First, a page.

Mackenzie October
When October by Kristen MacKenzie
On 10/30/2015 | 0 Comments
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October: A Haiku Story

Want is a cold wind.

I watch the leaves fly soundless

And dream of roots, deep.


If I catch a leaf,

Pin it close, scarlet, umber,

Will I be a tree?


Reaching high, sightless,

What’s left behind remembered,

Wrapped around my feet.




When October

When sunscreen scented t-shirts and every pair of shorts is tucked away again, when jackets wearing creases from a season in the drawer hang beside the door, when the wind begins to skip the step of going around and goes right through instead, when smoke in the air means comfort not calamity, when dinner may be soup in a mug held close, when night is long and books are longer, when lawns put on coats of leaf and mushroom and squirrels play hide and seek, when knitting needles click in coffee shops and scarves are not just fashion, when only gulls and otter leave tracks on the beach and all the kids are back in school, when old breaks long healed begin to ache, I pull at memory, spread it over me and fall asleep, warm again.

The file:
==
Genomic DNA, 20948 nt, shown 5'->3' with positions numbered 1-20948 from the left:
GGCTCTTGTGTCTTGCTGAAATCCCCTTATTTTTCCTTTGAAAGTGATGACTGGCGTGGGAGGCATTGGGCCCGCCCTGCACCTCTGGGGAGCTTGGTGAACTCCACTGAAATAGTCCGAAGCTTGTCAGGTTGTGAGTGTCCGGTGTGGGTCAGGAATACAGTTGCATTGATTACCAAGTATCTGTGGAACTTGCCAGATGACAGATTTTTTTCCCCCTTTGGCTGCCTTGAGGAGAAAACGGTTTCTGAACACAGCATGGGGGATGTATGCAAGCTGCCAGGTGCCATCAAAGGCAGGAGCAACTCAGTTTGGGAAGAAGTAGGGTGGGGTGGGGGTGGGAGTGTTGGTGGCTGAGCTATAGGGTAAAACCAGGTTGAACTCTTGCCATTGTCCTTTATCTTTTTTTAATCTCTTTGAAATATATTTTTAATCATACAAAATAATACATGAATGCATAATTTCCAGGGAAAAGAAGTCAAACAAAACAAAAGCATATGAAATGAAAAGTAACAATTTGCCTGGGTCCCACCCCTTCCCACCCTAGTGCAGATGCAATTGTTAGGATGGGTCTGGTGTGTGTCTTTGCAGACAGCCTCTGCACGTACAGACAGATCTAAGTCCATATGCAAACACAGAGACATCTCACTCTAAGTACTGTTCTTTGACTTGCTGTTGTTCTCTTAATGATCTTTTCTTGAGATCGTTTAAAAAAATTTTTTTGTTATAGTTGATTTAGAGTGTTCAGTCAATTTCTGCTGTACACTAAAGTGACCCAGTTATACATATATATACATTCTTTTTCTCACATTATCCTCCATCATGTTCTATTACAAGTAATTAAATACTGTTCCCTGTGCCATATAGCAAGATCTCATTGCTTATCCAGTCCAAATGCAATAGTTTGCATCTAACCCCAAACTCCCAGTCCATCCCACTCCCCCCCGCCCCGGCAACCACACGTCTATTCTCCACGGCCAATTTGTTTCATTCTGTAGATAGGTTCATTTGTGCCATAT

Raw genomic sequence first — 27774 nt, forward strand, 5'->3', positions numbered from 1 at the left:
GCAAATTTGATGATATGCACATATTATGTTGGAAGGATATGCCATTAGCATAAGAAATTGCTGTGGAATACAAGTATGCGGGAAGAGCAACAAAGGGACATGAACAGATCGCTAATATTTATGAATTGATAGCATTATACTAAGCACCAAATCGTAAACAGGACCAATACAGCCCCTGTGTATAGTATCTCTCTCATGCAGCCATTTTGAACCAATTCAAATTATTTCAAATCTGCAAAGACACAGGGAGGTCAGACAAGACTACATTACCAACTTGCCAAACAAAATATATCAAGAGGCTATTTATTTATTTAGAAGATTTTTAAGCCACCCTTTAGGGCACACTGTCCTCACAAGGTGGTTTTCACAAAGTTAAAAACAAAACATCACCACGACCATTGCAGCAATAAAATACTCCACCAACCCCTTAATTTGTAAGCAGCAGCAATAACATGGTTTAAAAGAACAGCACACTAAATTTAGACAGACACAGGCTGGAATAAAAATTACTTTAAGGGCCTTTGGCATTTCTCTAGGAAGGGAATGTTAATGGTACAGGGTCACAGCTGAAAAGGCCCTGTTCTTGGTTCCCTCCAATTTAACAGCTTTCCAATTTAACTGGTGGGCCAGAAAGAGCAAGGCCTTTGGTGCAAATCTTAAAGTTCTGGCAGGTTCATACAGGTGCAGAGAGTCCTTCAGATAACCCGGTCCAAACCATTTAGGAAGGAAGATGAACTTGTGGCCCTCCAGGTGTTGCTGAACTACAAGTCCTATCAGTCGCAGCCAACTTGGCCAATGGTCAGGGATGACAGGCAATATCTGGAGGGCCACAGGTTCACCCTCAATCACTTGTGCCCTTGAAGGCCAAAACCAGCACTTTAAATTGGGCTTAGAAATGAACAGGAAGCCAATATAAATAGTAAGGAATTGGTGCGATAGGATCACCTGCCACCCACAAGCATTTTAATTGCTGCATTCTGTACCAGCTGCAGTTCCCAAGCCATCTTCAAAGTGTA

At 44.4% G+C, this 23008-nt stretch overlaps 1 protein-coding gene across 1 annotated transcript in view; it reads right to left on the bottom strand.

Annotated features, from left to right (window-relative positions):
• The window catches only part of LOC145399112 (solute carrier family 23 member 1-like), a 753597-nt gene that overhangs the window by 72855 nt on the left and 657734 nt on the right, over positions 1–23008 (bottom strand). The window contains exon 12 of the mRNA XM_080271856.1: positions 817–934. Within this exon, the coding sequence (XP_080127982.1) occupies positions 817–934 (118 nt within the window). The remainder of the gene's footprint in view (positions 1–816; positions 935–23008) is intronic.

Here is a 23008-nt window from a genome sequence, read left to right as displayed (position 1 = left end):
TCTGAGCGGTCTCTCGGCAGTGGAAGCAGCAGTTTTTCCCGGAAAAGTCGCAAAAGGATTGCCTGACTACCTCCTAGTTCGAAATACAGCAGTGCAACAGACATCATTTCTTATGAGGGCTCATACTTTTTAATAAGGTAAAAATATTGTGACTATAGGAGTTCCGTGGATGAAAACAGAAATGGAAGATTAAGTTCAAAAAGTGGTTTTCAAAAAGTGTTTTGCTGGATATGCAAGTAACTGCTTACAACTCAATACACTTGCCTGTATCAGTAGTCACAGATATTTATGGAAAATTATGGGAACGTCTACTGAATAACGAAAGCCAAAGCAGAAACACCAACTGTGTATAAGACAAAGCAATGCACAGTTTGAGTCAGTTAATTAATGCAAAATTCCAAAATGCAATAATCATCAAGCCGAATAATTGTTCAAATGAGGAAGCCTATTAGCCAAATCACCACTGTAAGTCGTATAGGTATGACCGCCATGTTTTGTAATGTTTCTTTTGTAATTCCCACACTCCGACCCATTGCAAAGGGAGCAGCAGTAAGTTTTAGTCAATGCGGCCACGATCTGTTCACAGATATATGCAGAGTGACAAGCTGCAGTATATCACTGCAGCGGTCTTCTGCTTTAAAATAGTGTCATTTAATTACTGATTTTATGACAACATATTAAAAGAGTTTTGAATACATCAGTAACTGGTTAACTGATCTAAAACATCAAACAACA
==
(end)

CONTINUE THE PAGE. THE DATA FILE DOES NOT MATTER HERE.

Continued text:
Kristen MacKenzie lives on Vashon Island in a quiet cabin where the shelves are filled with herbs for medicine-making, the floor is open for dancing, and the table faces the ocean, waiting for a writer to pick up the pen. Her work has appeared in Brevity, Rawboned, GALA, Extract(s) Daily Dose of Lit, Maudlin House, Blank Fiction, Cease, Cows; Crack the Spine, Eckleburg, Referential, Bluestockings, NAILED, Knee-Jerk, Crab Fat, Mondegreen, Minerva Rising and Wilderness House and is included monthly in Diversity Rules. Pieces are forthcoming in  MadHat Annual, and  Prick of the Spindle. Her short story, “Cold Comfort,” placed in Honorable Mention in The Women’s National Book Association’s annual writing contest.

Her most current work is available here:,


Photo by Kristen MacKenzie

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